• How many screens do people view? Which market segments view more screens than other segments?
  • How strong is name-brand dominance?
  • How social-network active are the various tiers of gamers?
  • Which social networking sites are used most frequently by which segments?
  • Do PC users behave differently as they gain more experience? Are Newbies or Vets mostly focusing on certain activities versus a broad mixture?
  • What do users sync or “store” in the cloud? How does this differ between mobile phones and PCs? How do users share images – social networking sites or photo-specific sites? Which users are the most active?
  • Which market segments are dating online? What else do they frequently do online?
  • Which market segments are renting movies? Are they renting DVDs at a retailer, by mail, or at a kiosk? Do they watch them online?
  • What about the unemployed? Are they more or are they less tech-focused?
  • How many seniors are online? How is their behavior different than younger online users?
  • How tech-sophisticated are game-players, within key gaming segments?
  • Entertainment primacy – what is the center of the user’s home entertainment world? Is it one device or many? Which devices and services, and among which segments?
  • Which industry groups have varied levels of adoption?
  • In reality, how deeply has the Apple iPod penetrated the market, and into which market segments?
  • Which segments are keeping their files, calendars, or other information synchronized or backed up online?
  • Which tech buyers focus more on retail than shopping online and vice versa?
  • Is social networking only for certain age groups?
  • How has the division of work vs. personal use of technology products continued to blur?
  • How much of the game-playing population is older versus younger?
  • Special printer paper? Who uses it and what for? Is it only photos, or something else?
  • Online shoppers – are they everyone, or unique?
  • How many people use calendars on their PC, their mobile phone, or both? Which types of people are these?
  • How much is assisted navigation part of life – and on which platform?
  • What is the tech-owning profile of active gamers? High-bandwidth or dial-up? Many consumer electronics entertainment products or focused on gaming? Many computers or few? How does this vary by segment?
    What are consumers planning to buy? (in consumer electronics, connected home, computers, Internet, etc.)
  • Do game players bring their gaming with them into the workplace? To what extent? Which market segment does this the most?
  • Tech adoption cycles may not be as fast as the tech-focused think. How many and which users still use film cameras?
  • Navigation, online maps, location-based mobile phone services, and GPS – who’s getting directions?
  • What are the overall future trends for the Internet?
  • How are users incorporating digital images, through the use of digital cameras, scanners, downloading images, as well as how are they producing output?
  • Are PC users primarily accessing the Internet at home, in the workplace, using friends or neighbor’s computers, or in public places such as libraries or cybercafés? Which users use other’s PCs and which have many to choose from? Are smartphones or netbooks changing this?
  • Netbooks – how soon and with which market segments?
  • What other activities are just outside the box for gamers? Online dating? Social Networking? Music? Movies? Entertainment in general?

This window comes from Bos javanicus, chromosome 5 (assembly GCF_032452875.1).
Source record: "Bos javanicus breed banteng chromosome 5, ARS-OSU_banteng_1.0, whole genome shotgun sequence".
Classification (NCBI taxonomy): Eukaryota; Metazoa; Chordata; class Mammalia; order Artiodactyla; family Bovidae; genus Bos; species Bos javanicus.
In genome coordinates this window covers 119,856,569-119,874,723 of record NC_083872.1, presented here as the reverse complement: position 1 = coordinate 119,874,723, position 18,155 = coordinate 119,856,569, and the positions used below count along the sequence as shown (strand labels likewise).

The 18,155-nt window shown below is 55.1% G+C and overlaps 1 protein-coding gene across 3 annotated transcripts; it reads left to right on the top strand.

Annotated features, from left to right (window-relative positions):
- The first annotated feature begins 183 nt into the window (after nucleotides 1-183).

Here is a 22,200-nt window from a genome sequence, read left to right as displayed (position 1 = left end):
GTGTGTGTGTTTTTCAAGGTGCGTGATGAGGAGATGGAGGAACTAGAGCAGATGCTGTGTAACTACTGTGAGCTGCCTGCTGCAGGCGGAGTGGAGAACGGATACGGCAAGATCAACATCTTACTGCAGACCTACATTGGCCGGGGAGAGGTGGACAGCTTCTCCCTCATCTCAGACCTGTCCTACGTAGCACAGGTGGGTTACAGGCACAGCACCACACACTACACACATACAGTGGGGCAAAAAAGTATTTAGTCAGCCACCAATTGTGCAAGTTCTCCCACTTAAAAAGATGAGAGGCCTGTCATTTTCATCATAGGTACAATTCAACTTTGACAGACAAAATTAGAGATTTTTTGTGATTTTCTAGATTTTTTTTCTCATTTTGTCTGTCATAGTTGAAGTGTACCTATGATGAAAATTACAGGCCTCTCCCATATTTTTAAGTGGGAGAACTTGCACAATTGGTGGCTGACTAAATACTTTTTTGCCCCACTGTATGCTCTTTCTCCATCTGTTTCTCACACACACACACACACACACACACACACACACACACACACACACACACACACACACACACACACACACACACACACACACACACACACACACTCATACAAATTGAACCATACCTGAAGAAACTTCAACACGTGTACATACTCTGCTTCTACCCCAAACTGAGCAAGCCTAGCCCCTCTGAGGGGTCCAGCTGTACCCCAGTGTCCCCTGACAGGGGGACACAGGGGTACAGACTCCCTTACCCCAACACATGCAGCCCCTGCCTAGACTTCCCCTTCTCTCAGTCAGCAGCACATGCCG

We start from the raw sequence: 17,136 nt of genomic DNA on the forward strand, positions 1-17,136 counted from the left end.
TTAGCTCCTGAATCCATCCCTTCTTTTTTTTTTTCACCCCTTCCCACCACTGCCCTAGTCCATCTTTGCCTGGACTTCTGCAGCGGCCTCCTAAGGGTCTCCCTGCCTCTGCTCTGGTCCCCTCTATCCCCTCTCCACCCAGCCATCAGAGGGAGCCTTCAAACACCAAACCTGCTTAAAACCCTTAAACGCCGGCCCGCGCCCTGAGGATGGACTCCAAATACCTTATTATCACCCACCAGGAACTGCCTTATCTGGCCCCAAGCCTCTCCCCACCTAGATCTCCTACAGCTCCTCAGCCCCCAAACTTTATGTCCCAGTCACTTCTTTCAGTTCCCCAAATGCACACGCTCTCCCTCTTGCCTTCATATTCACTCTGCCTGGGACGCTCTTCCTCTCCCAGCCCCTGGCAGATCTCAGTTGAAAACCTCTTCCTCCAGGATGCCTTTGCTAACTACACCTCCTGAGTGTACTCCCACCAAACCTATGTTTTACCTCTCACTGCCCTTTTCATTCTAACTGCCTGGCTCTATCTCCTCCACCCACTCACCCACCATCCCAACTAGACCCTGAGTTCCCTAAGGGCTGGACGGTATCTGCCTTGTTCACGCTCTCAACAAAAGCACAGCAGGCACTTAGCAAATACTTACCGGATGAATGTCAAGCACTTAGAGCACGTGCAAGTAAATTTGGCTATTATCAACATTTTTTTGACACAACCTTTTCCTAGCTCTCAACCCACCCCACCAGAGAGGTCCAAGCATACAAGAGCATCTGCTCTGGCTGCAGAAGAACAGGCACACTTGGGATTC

• Who’s busiest – desktop users or notebook users? How do their profiles differ?
  • Which market segments are blogging? How do they compare to social networkers?

If solid answers to any of these questions would help your work in creating the future, please contact MetaFacts.

MetaFacts, Inc. helps technology marketers find and measure their best and future customers.

Current subscribers of Technology User Profile may obtain this information directly from MetaFacts, as well as additional customized drilling down into the full dataset.

For more information on the results delivered in TUP and about how to subscribe, please contact MetaFacts.

The above questions are answered with the TUP 2010 edition, and even more questions are answered in the TUP 2011 edition.

1 Comment

Filed under Consumer research, Market Research, Market Segmentation, MetaFAQs, Mobile Phones, Statistics, Tech Market, Trends, TUP 2009, TUP 2010

Mobile PC Market – Size and Trends

Mobile PC Market – Size and Trends

After more than three decades of pioneering and innovative experimentation, mobile PCs have finally reached the mainstream. During the first half of 2008, consumers and employees acquired as many mobile PCs as desktops.

News flash: even more recent updates to this information are available to subscribers to the full Technology User Profile service, the TUP Overview Report, and other TUP Profile Reports. For examples of mobile market questions answered by TUP, refer to the TUP Answers page for Mobile Computing. and the TUP Answers page for Mobile Phones.

The Shift To Mobility

The installed base is still dominated by desktops, representing many years of accumulation and retirement of consumer-owned and employer-owned PCs, some acquired new and others acquired used or refurbished. Of the 144 million PCs being used by American adults as their primary PC, one-third (33%) are mobile PCs, mostly owned by consumers.

ph_g_base_ownership_factor1

The installed base is increasingly mobile, although still dominated by older desktops. While half of PCs in use that were acquired in early 2008 are mobile, those acquired in the prior 2 years are made up of 65% desktops and 35% mobile PCs.